Anyway hey guys! Today we had our KIDS Aussie party at the Nagayama church. We handed leaflets out the other day to school kids going back to school. When we saw a kid or two, we just went for it, said “Douzo” (Here you go) and gave them the leaflets. As frightening as it was that we couldn’t communicate well with the children, we handed our expectations of how many would come over to God. It was truly amazing. In the end, more than 19 kids came along today.
This included at least 3-4 of them or more who has never gone to this church before, or has never heard about God. If you think about how there are 30 members of the church, and barely 1 person per year coming to know Jesus per church, having even just 1 child come, who doesn’t usually come, is so so encouraging!
With God, the fruit may be slow but it will surely come. This is something that we have been able to learn and appreciate.
At the start of the party, we saw many familiar faces, but also lots of shy unfamiliar faces of young girls and boys. We sat with them and yeah tried to communicate with them, if not then just smile and say hello. In a non-creepy way. Hopefully.
We started off with showing them the minties game. Everyone was in supeeerrr concentration mode, trying hard not to rip the minties wrapper and get the longest strip. Samuel did a great job at demonstrating how to do it. That was pretty brave since we’re talking about 19 other kids who didn’t speak his language!
Next *drumroll * was more fun and games! Yay! Haha!
So we taught them the song “My God is so Big” and sang it slowly and the kids were surprisingly all working hard on their actions. They all got involved and followed through. After that, we taught them a whole bunch of animal names, including koala (aka drop bear, because it’s cardboard cut-out was like 3x the size of the kangaroo), kangaroo, emu, cockatoo, and wombat. And did a whole bunch of games like fruit salad (animal version) and bang (animal pose version) and another animal pose game. We showed them how interesting the different types of animals were, and then taught them the biggest secret in the world! That is, that God made them all, including us humans. Tada! So unexpected!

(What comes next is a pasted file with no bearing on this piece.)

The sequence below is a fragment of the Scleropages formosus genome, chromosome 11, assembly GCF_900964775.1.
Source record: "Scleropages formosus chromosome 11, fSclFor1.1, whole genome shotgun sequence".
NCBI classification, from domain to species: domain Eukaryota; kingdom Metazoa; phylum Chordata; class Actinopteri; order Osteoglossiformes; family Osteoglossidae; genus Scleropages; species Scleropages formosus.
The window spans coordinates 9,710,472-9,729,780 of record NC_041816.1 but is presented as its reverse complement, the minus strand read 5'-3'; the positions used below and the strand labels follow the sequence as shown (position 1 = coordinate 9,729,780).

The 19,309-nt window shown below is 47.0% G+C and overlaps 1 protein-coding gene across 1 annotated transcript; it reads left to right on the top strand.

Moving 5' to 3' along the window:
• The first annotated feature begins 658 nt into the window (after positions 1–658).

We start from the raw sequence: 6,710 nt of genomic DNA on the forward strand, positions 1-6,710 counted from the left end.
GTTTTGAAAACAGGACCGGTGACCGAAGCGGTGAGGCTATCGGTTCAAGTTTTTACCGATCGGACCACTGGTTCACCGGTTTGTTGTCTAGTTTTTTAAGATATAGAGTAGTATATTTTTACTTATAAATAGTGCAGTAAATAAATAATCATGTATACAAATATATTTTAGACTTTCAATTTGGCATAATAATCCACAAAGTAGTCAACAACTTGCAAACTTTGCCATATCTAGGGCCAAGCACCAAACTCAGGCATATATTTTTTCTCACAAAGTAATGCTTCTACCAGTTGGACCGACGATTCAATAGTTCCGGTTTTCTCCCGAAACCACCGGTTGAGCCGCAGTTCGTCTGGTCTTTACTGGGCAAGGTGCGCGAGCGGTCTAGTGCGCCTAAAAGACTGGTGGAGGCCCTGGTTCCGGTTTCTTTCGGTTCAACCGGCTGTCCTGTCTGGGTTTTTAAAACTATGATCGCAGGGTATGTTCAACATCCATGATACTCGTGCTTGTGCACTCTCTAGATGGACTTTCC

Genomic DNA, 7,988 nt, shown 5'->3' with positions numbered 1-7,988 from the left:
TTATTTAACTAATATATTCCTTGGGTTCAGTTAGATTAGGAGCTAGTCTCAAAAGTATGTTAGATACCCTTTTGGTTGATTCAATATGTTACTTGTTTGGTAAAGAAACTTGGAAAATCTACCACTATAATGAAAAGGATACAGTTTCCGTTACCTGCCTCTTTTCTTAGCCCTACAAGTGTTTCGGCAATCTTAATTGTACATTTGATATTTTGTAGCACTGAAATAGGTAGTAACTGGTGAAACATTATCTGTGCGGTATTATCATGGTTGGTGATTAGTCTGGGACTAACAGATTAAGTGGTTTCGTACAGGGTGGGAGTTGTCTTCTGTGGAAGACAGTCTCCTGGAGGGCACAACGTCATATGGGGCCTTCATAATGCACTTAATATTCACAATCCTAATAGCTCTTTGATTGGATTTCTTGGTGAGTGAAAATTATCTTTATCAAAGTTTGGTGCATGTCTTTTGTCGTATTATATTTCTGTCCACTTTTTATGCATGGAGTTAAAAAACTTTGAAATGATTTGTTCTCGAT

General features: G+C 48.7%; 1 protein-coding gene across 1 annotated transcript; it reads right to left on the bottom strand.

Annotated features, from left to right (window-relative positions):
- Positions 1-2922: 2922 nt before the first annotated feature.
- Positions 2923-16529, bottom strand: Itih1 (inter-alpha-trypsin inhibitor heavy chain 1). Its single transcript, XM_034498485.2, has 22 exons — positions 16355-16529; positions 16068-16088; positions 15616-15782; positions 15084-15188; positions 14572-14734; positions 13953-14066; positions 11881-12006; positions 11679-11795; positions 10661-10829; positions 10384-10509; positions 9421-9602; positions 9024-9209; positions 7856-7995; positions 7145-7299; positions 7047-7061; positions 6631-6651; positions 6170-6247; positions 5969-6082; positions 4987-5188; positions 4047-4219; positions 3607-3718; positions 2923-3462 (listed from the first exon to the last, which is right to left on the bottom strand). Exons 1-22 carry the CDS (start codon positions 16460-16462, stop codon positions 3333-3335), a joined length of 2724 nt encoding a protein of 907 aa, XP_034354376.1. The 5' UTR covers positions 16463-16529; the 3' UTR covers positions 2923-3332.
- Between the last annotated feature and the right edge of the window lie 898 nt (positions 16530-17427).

The whole arvo was really active and the kids looked like they enjoyed it. What was really cool was that apparently some kids were asking them they could come again and see us again. So hopefully they will come along for Sat! The adult aussie party (can lure kids with snacks).
Honestly, today could have gone so wrong if the kids were bored, or if we couldn’t communicate ourselves enough, or if the kids were too shy to interact with us, etc etc. But it all went so well. And I reckon that’s something we may take for granted a lot in a lot of the things we organise in any context really. Recognising this, we really thank God for such a successful event and that so many children came along. This is definitely something we really want to thank God for in our prayers and in our reflections.